Explore: Nagoya

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Daiki showing me around Nagoya

Nagoya w/ Daiki

This cool person to the left is Daiki. The awesome thing about Daiki is that I met him in at the hostel I was staying at in Barcelona. I went to Barcelona for the sangrias, but he came with a much more noble cause– as an architecture student. It’s amazing how friends can be made anywhere in the world! We met up over Golden Week to explore Nagoya, where he lives.

There’s not too much to do in Nagoya but we managed to pack the day anyway. We first went to the aquarium in Nagoya. It was quite a strange experience. There were belugas… I’ve never seen a living one before. It was sort of exciting at first, but my heart quickly broke for them. Their tanks are so small and bare. Likewise for the dolphins and killer whales, I really think that they deserve a better environment to live in. Those three animals, in particular, were used in entertainment shows. Their trainers were not unkind, but there is still a power dynamic that is in place only because those animals have such limited means of living by.

On a more positive note, there were a bunch of excited babies running. I love listening to toddler speech, especially in Japanese. It is so unbelievably adorable. I, one-hundred-percent, am a creep when it comes to cute kids.「もうちょっと見たい〜〜。」(I wanna look a little more)。 The adults, on the other hand, kept commenting on how tasty everything is. I was looking at the octopus on display. Low and behold, immediately I hear 「美味しいよ」。(That’s tasty). Talk about dark imagery. Worst of all, right next to the jellyfish exhibit, the museum installed a display of sauces and recipes for cooking jellyfish. Rendered me just about speechless.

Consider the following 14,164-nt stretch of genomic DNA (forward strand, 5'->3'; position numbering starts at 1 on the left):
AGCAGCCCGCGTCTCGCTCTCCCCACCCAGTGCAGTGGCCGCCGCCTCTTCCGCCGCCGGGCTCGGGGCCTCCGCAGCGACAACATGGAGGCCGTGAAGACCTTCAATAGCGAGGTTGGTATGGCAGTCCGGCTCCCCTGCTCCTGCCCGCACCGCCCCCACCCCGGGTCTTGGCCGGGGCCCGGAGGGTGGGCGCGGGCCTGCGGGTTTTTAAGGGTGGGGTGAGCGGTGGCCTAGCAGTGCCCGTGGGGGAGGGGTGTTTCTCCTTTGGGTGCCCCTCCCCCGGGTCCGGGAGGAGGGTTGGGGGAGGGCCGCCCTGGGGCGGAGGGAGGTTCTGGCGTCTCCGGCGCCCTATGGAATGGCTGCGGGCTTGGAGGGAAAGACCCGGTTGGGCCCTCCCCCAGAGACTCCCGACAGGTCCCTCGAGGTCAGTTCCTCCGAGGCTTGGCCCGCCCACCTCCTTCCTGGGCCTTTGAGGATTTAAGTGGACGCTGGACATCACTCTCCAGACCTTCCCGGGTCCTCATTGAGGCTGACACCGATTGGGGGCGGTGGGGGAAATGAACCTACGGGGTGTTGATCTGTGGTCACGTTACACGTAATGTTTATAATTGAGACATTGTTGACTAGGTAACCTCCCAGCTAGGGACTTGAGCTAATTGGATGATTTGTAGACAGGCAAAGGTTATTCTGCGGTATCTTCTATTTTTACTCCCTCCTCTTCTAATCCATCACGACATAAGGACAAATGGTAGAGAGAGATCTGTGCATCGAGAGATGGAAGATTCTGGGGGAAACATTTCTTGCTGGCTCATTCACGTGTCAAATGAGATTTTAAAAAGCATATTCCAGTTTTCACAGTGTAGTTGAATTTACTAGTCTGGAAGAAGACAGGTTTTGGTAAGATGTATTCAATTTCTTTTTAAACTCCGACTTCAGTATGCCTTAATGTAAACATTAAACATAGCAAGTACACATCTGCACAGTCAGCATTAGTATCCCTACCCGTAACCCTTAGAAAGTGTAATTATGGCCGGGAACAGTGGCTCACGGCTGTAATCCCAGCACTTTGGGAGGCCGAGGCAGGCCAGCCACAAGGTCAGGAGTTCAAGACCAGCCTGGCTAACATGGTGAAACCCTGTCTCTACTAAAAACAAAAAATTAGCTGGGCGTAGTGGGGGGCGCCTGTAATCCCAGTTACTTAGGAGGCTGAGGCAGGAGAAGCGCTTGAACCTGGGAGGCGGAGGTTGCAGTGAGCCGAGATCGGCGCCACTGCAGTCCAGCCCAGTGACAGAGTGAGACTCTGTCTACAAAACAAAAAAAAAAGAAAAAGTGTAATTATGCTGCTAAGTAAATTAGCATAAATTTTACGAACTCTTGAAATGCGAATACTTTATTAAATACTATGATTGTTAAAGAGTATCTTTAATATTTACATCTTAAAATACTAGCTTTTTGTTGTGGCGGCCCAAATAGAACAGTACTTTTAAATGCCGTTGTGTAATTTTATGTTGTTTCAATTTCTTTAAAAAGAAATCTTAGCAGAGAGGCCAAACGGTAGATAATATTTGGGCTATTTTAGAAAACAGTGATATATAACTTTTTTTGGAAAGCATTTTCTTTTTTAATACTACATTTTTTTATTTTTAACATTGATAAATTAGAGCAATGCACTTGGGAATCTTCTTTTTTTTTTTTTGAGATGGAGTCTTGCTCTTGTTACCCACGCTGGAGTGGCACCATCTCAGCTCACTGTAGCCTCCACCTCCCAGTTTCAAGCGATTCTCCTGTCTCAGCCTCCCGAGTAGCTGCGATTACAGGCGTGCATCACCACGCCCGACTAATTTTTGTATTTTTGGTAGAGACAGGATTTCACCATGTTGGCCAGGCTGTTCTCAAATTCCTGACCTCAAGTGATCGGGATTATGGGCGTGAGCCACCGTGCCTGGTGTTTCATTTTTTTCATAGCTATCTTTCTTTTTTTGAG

Afterwards, Daiki-kun showed me the shopping streets of Nagoya, which are not too different from the Shijo-Kawaramachi streets of Kyoto. He tried to help me shop for clothes, but the current Japanese style is really far from what I wear regularly so I didn’t buy anything. I did however, buy some toys and catnip for 三毛 (“Mikke”) and 桜 (“Sakura”). They’re so annoying. I love them. Oh! and we had strawberry crepes. Yum. One of my favorite things to get in the hot weather.

Finally, Daiki treated me to omu-rice. That was my first time. I wish I had a picture, but I don’t 😦 . We spent the hour talking about cultural differences but mainly the educational system. I wanted to learn more about Japanese education. Mainly, why was it so easy compared to my expectations? Entire post dedicated to Japanese Education to come.

Transportation

From and To Kyoto

The best option, by far is via bus. The only option I would consider is via JR Bus. It’s cheap and convenient. After that option, I’d go for the Shinkansen which is a lot pricier. There’s the option of Kintetsu, which I took, but it costs nearly the same as the Shinkansen and is a lot more cumbersome. I accidentally arrived back in Kyoto too late, and the buses were all no longer running… 😦

In Nagoya

Get the subway day pass!